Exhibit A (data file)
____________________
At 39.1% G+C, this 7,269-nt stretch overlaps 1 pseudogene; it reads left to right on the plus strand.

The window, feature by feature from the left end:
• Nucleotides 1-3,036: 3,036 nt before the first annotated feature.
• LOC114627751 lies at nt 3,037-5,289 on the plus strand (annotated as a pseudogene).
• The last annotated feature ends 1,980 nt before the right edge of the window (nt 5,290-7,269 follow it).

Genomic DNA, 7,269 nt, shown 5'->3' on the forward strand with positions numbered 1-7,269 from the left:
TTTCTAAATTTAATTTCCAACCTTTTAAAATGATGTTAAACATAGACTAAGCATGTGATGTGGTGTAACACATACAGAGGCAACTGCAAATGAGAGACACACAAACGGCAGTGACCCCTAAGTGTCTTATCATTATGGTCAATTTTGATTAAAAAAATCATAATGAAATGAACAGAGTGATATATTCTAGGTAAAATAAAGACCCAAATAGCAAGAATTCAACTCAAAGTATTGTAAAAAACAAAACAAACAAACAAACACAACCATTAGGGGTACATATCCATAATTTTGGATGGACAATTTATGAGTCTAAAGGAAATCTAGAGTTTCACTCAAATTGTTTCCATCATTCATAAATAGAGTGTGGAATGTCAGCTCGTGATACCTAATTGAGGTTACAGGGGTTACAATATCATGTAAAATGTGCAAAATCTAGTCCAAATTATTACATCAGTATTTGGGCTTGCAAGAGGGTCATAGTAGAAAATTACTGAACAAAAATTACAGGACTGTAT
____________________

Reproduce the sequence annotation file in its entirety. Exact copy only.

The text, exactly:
At 39.1% G+C, this 7,269-nt stretch overlaps 1 pseudogene; it reads left to right on the plus strand.

The window, feature by feature from the left end:
• Nucleotides 1-3,036: 3,036 nt before the first annotated feature.
• LOC114627751 lies at nt 3,037-5,289 on the plus strand (annotated as a pseudogene).
• The last annotated feature ends 1,980 nt before the right edge of the window (nt 5,290-7,269 follow it).

Genomic DNA, 7,269 nt, shown 5'->3' on the forward strand with positions numbered 1-7,269 from the left:
TTTCTAAATTTAATTTCCAACCTTTTAAAATGATGTTAAACATAGACTAAGCATGTGATGTGGTGTAACACATACAGAGGCAACTGCAAATGAGAGACACACAAACGGCAGTGACCCCTAAGTGTCTTATCATTATGGTCAATTTTGATTAAAAAAATCATAATGAAATGAACAGAGTGATATATTCTAGGTAAAATAAAGACCCAAATAGCAAGAATTCAACTCAAAGTATTGTAAAAAACAAAACAAACAAACAAACACAACCATTAGGGGTACATATCCATAATTTTGGATGGACAATTTATGAGTCTAAAGGAAATCTAGAGTTTCACTCAAATTGTTTCCATCATTCATAAATAGAGTGTGGAATGTCAGCTCGTGATACCTAATTGAGGTTACAGGGGTTACAATATCATGTAAAATGTGCAAAATCTAGTCCAAATTATTACATCAGTATTTGGGCTTGCAAGAGGGTCATAGTAGAAAATTACTGAACAAAAATTACAGGACTGTAT